LONDON — It was out with the beige for the most part at the fall 2024 edition of Copenhagen Fashion Week and in with the cool of cowboys, sex and uniforms.
Remain’s new creative director Martin Asbjørn presented his first runway show, which didn’t shy away from cinched waistlines, embroidered sheer fabrics and knee-high boots.
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“I still see Remain as a very contemporary brand, but you have got to offer something [new] because the market is so tough right now. For me, I’m talking to a more grown-up audience and talking about sexiness, which is very new for Remain, even using that word. I cannot design anything without having an element of sexiness because I feel like women of all ages can be sexy in different ways,” said the designer in a preview in January.
For Alectra Rothschild of Masculina, the first openly trans designer to show at Copenhagen Fashion Week, sex took a different meaning — it was about liberation and freedom rather than seduction.
Myriad PVC, latex, neoprene and diamanté looks sashayed down the runway featuring cut-outs, trains, chain embellishments and fringes.
“It’s like I died and woke up on a beach in Ibiza in 1992,” said Rothschild.
Rotate’s cofounders Jeanette Madsen and Thora Valdimarsdottir aren’t just the designers behind their brand, but also the faces of it.
The duo attended their peers’ shows across the city in stylish pieces, walking up and down for the street style photographers.
“We love to embrace the female body and be sexy. When we go out we don’t really think about what the other girls are going to think looks cool. We’re like, ‘what does a man think is sexy?’ We love to dress up for a man,” said Valdimarsdottir backstage, explaining that their collection referenced the ‘50s and Elizabeth Taylor, who was the muse for the eight brides coming down the runway in various wedding-dress styles: long, short, sequined, sheer, corseted and more.
At Baum Und Pferdgarten’s 25th anniversary show, designers Rikke Baumgarten and Helle Hestehave showcased their bestsellers with seductive gestures: a navy waistcoat with knee-high shorts; a long sheer white dress with sequins and white cuffs, and halfway buttoned shirts.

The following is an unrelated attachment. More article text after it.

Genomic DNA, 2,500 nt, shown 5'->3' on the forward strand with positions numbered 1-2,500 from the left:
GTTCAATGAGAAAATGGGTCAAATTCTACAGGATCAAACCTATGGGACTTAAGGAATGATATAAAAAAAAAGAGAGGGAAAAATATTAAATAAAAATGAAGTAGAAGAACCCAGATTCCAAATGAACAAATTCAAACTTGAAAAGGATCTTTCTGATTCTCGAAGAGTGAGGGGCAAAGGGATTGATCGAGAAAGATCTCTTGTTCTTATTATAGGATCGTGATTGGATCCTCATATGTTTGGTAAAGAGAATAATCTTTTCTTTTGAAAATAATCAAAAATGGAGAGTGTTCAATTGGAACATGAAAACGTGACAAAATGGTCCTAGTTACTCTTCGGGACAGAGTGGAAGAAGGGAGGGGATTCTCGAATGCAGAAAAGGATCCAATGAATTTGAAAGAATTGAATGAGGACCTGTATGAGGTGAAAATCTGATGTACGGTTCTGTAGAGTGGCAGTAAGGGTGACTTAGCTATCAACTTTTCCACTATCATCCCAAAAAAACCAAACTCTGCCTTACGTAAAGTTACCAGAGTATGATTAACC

Formal suit shirts became the staple item on the runways as each designer interpreted it in their own distinctive way.
Kristofer Kongshaug of Forza Collective paired a short-sleeve white shirt with a gray necktie and matching skirt; Sigurd Bank of Mfpen showed an easygoing white shirt held together by safety pins, while Stine Goya and her design team flooded the runway at the end in colorful shirts in shades of red, green, orange and blue.
The likes of Saks Potts, Gestuz and Munthe combined three unlikely movements into one: cowboys with a hint of glamour and sleaze.
Cathrine Saks and Barbara Potts focused on Kate Moss’ 2010s outings at the Glastonbury Festival.
“Particularly in the early 2010s when she made all of her festival appearances wearing short dresses with big, chunky belts and long fringe boots. It was also the time when she designed her collection for Topshop, a period that we both remember as a highlight of our teenage years, as our interest was growing bigger and bigger,” said Potts.
At Munthe, a big rectangular box projected videos of the Wild West, as well as horses galloping in the wild.
Designer Naja Munthe sent out silver fringed denim skirts and jeans; cowboy hats that borrowed their shapes from bowler hats, and pointy mid-calf cowboy boots.
Henrik Vibskov in his research for his collection based on therapy came across horse therapy, where participants can spend 30 minutes with a horse, cleaning, tending to the animal and petting them.
The designer incorporated the motif of moving horses with two legs knit onto sweaters and scarves.
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